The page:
It’s important to ensure that you have adequate protection when handling chemicals that are potentially hazardous to your health. Here’s what you need to know about choosing the right gloves to handle the different chemical applications and hazards.
Some of the most common workplace injuries involve the hands. This is unsurprising as they are the part of the body responsible for carrying out the work. However, as anyone who has ever had a hand injury can tell you, hand injuries can be the most painful and take the longest to heal, which means down time from work and a drop in productivity.
Injured hands account for up to 45% off all workplace accidents and it is estimated that at least 60% of those injuries could have been avoided with the correct protection. So what can you do to avoid such injuries? It starts with simply wearing the correct gloves.
Which gloves for which hazard?
This glove is ideal when it comes to protecting your hands against a variety of chemicals and solvents, as it allows for good grip when dealing with greasy products, and provides the best protection against paints and varnishes.
This glove consists of a nitrile formula, which is also used in the nuclear industry to make protective gloves, so you can rest assured you’re getting the best coverage! This glove has been designed to have excellent elasticity and superb dexterity, with a large cuff to protect the forearm. A cotton-flocked interior provides the wearer with greater comfort, while a rough finish improves the grip. It is particularly suitable for the handling of oils, greases and hydrocarbons.
If you’re looking for a hand gear that protects against a wide range of chemicals, then this is the perfect glove. The neoprene/latex blend makes this glove suitable for use of chemicals found in industrial cleaning, maintenance work and industrial surface treatments. Double-dipped, it ensures a good level of protection from chemical and mechanical hazards.
Powercoat 950-30 Neofit
This glove protects against acids, bases, solvents as well as industrial adhesives. It is ideal for long-term heavy industrial work, general maintenance, assembling transmissions, and surface treatment for metals.
It is made of neoprene which provides high flexibility and double coating ensures a good level of protection against chemical and mechanical hazards. The cotton interlock lining strengthens the glove’s mechanical performance while absorbing hand perspiration for added comfort. The cuff also helps to protect a large part of the forearm and a rough finish provides a better grip in a damp environment.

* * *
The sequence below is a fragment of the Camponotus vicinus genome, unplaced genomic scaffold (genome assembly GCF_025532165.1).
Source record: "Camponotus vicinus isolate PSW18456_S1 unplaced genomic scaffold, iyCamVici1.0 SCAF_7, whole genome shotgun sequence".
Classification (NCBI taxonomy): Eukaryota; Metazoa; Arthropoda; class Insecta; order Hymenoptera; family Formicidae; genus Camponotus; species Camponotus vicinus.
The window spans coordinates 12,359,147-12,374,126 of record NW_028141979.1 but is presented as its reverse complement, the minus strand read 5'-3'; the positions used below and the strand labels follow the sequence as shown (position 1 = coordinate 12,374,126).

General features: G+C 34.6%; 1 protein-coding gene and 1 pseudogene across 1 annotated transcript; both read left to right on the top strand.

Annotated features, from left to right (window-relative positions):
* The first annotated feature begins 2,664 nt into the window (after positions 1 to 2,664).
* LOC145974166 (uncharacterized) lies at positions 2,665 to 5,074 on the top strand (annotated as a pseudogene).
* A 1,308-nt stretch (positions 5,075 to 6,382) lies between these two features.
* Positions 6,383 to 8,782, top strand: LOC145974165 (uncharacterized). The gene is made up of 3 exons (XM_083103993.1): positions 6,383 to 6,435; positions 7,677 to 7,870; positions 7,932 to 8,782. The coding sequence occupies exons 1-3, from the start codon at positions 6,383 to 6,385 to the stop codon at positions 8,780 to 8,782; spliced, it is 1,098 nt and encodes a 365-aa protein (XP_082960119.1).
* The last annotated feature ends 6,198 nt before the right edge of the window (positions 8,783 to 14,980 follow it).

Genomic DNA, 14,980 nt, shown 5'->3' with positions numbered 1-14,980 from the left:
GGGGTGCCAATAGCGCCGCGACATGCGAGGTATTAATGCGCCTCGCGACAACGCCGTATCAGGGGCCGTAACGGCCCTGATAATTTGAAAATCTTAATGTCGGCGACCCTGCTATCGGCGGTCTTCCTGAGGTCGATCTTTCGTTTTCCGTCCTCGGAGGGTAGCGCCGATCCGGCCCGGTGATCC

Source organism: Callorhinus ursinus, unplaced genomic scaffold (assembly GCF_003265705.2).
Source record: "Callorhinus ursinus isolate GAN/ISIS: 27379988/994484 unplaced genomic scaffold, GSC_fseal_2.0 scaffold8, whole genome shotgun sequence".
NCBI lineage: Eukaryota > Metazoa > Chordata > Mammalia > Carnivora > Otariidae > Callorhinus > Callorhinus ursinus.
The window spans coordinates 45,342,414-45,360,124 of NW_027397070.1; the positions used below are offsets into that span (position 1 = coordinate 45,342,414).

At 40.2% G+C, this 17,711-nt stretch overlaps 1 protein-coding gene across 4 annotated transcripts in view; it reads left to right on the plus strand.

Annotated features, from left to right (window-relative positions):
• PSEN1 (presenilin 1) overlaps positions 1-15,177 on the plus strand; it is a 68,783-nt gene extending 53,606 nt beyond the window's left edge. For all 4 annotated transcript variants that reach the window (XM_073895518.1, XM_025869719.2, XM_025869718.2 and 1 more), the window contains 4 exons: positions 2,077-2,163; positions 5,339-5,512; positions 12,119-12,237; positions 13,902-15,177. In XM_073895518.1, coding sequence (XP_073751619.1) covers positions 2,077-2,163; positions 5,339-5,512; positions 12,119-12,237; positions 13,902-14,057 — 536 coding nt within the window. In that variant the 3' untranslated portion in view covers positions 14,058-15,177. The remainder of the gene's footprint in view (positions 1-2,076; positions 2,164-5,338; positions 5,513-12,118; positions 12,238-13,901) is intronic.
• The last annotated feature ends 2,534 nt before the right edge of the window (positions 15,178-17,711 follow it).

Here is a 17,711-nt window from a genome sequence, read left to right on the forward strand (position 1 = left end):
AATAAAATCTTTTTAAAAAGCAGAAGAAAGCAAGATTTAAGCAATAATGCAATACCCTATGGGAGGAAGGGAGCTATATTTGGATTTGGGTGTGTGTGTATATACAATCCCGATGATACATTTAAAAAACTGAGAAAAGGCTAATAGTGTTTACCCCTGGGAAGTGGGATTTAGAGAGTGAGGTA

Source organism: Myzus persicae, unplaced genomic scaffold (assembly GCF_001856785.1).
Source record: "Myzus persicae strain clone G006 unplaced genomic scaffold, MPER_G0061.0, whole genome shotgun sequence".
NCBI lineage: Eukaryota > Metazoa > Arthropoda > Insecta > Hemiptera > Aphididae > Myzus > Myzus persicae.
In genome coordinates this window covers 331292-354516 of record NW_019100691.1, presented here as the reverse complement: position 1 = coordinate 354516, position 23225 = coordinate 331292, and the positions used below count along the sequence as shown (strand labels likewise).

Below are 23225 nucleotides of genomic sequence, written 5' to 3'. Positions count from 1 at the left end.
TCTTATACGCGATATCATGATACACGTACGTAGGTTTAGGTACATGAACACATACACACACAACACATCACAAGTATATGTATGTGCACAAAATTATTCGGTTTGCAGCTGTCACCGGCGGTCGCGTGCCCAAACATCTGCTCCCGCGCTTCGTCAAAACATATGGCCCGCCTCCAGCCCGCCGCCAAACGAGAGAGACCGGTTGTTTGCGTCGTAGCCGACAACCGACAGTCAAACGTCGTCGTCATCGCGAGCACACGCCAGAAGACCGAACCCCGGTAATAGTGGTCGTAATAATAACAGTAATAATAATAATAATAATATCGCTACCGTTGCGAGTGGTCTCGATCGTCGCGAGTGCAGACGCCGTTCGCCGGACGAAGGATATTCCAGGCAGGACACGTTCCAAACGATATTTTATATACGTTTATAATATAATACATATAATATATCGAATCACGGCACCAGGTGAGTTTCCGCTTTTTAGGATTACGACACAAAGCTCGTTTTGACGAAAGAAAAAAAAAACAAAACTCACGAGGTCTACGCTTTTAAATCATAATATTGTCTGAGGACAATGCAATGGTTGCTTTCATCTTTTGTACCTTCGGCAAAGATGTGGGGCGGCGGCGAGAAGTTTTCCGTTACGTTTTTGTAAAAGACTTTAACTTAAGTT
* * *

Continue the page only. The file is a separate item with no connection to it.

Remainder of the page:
General safety tips when handling chemicals
Gloves are a great way to protect yourself from injuries that can occur with chemical spills, but they are far from all that is required to adequately protect yourself against harsh fumes, or accidental splashes. While an employer should do their utmost to ensure their employees are protected, it is also up to each employee to ensure they are correctly trained and given the right equipment for the job. Here are a few tips to ensure you are always protected on the job.
1) Know the SOP for the chemical you are handling
- Each chemical has its own unique method of handling, or Standard Operating Procedure, in the event that an accident does occur.
- You should ensure that you are properly trained against the hazards of each chemical you are required to handle in the workplace.
2) Always use your safety equipment
- Ensure that your workplace has provided you with the correct safety equipment for handling various chemicals.
- The basics include the correct gloves, eye protection, apron, boots, head gear, and nose and mouth cover.
3) Establish a safety station
- If a spill or contamination does occur, you need to know where to go in order to contain it as quickly as possible.
- This may include rinsing off or disrobing in the correct manner. There should be a spill kit, eyewash station, drench shower, fire extinguisher and emergency numbers readily available, depending on the nature of the chemicals used.
- Such areas and equipment should all be well sign-posted and easily accessible.
4) Make sure there is adequate airflow
- Proper ventilation is essential when there is exposure to chemical fumes in the workplace.
- If you haven’t been told, ask your employer about the airflow systems in case you need to know how to deal with opening or shutting extraction fans or exhausts in an emergency.
5) Remember your training and use your common sense
- If you are tired, sick or otherwise incapacitated, don’t handle chemicals that could be hazardous to your health, as you’re more likely to make a mistake.
- Make sure your work area is always clean and neat to minimise accidents.
- Always ensure you follow the correct procedures with regards to waste disposal.
- If you feel you need more training or are not being given the right tools for the job, speak to your manager immediately.